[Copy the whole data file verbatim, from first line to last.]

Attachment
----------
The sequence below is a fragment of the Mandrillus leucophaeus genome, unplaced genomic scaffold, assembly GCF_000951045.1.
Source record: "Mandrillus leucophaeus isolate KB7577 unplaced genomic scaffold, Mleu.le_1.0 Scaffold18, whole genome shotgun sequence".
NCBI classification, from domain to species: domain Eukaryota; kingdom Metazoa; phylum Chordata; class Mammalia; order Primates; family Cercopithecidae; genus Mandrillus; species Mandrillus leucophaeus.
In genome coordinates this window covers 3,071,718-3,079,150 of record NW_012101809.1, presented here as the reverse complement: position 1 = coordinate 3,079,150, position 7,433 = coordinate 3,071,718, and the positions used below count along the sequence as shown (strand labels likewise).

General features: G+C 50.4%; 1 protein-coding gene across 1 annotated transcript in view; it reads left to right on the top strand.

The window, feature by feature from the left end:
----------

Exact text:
The sequence below is a fragment of the Mandrillus leucophaeus genome, unplaced genomic scaffold, assembly GCF_000951045.1.
Source record: "Mandrillus leucophaeus isolate KB7577 unplaced genomic scaffold, Mleu.le_1.0 Scaffold18, whole genome shotgun sequence".
NCBI classification, from domain to species: domain Eukaryota; kingdom Metazoa; phylum Chordata; class Mammalia; order Primates; family Cercopithecidae; genus Mandrillus; species Mandrillus leucophaeus.
In genome coordinates this window covers 3,071,718-3,079,150 of record NW_012101809.1, presented here as the reverse complement: position 1 = coordinate 3,079,150, position 7,433 = coordinate 3,071,718, and the positions used below count along the sequence as shown (strand labels likewise).

General features: G+C 50.4%; 1 protein-coding gene across 1 annotated transcript in view; it reads left to right on the top strand.

The window, feature by feature from the left end: